Choosing Souvenir Skeins: Can I Weave a Scarf with That?

Learn how to figure out on the fly whether a skein of yarn has enough yards to weave a scarf on either a rigid-heddle or pin loom.

Christina Garton May 7, 2024 - 5 min read

Choosing Souvenir Skeins: Can I Weave a Scarf with That?  Primary Image

Photo by Hannah Cole on Unsplash

It’s May, which means summer vacations are around the corner—at least for those of us in the northern hemisphere. If, like me, you enjoy stopping at local yarn stores wherever you travel, you might have a souvenir skein or two (or more) in your stash. I know I have [REDACTED] skeins purchased without any purpose in mind. While some eventually make it onto the loom, many more collect dust. What’s a weaver to do?

Recently, I was reminded of a Handwoven website article written by Susan E. Horton about weaving with souvenir skeins. For her article, Susan shared the method she uses when trying to decide whether a particular skein will work for a scarf before she buys it. Not too long ago, the Handwoven team updated it to include rigid-heddle loom. While you can read the original article here, I wanted to share the rigid-heddle information on the Little Looms website and add information for pin-loom weavers, too.

Numbers to Know

Warp Length: A 2.5-yard warp is sufficient for a 72″ scarf, allowing 18” for take-up and loom waste, including fringe.
Warp Width: Scarves are generally between 4″ and 10″ wide.
Sett: To figure out sett, wrap a few strands around your finger or a ruler to roughly estimate how many strands are in ½″. You can also buy keychain-style wraps per inch rulers or gauges, sometimes also called spinner control tools, which have a 1″-wide indentation for wrapping yarns.
Weft Yardage: Weft yardage is about two-thirds of warp yardage.

Once you have these numbers, you can start calculating whether that beautiful skein on the shelf will be enough for a scarf by itself or whether you’ll need to buy two skeins or supplement with a secondary yarn.


A keychain-style wraps per inch gauge, like the one shown here, is a portable tool that can help you figure out a souvenir skein’s sett with ease. Photo credit: Matt Graves

Calculating Yardage

If you want to use the skein only for warp, divide the number of yards in the skein by 2.5 for a rigid-heddle loom. The resulting number divided by your sett will determine your scarf‘s width.

For example, a skein of 250 yards divided by 2.5 yields about 100 warp threads. Sett at 10 epi would result in a 10″-wide warp on a rigid-heddle loom.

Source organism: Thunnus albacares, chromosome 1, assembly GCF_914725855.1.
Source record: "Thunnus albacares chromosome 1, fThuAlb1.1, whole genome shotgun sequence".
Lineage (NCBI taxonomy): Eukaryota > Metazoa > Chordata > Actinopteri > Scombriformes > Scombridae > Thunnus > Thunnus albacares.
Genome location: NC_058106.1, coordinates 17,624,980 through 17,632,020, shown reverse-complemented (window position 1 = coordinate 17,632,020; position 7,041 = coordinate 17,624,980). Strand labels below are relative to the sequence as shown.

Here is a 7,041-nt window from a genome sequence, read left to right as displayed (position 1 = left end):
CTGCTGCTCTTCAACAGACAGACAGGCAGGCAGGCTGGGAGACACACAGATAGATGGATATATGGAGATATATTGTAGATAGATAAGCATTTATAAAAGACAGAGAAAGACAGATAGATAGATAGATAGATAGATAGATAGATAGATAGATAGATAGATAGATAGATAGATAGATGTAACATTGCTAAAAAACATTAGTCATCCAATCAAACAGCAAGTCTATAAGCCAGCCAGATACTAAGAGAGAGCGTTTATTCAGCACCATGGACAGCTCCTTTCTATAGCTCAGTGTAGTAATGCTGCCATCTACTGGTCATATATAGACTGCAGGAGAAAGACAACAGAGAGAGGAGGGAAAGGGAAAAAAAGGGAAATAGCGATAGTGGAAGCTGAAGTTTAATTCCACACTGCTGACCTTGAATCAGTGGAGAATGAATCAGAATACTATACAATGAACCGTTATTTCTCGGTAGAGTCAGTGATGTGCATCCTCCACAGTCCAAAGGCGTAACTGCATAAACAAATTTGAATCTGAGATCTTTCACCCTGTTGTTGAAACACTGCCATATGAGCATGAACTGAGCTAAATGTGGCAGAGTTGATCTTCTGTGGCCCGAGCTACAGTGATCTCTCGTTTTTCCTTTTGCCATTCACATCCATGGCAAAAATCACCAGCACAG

Example #1: Warp-Only Estimate
Skein Length: 250 yards
Desired Warp Length: 2.5 yards
Warp Threads Possible: 250 ÷ 2.5 = 100 warp threads
Sett: 10 epi
Maximum Scarf Width: 100 warp threads ÷ 10 epi = 10"

If you want to know how many yards you need for warp and weft, approach the calculation a little differently. Multiply your estimated sett by the desired width, then multiply by 2.5 yards to see how many yards you need for the warp. For the weft, estimate two-thirds of the warp yardage. Add the two numbers together for the total number of yards needed for a scarf.

Example #2: Warp and Weft Estimate
Sett: 10 epi
Desired Scarf Width: 10"
Warp Threads Needed: 10 epi x 10" = 100 warp threads
Desired Warp Length: 2.5 yards
Warp Length Estimate: 100 warp threads x 2.5 yards = 250 yards needed
Weft Length Estimate: 250 x ⅔ = 167 yards needed
Total Yards Needed: 250 (warp) + 167 (weft) = 417 yards

What About Pin Looms?

Pin looms are a little more complicated. The yardage needed to weave one pin-loom piece depends on the size and shape of the loom in question. Unless you have the yardages memorized or written down somewhere, there’s no formula or rule of thumb I can find for figuring out yardage for a specific pin loom. That said, I did the math using a variety of shapes and sizes of pin looms with standard setts and figured out that you need about 300 yards to weave a 72" x 8" scarf (not including yarn for joins if you don’t use tails).

If you plan to use a fancier join, such as crochet, that uses more yarn than whipstitch, you’ll want to factor extra yardage in for that as well. For fine sett or extra-fine sett looms, you’ll need even more yardage per piece and per scarf. When in doubt, err on the side of having too much yarn rather than too little.

Happy Weaving!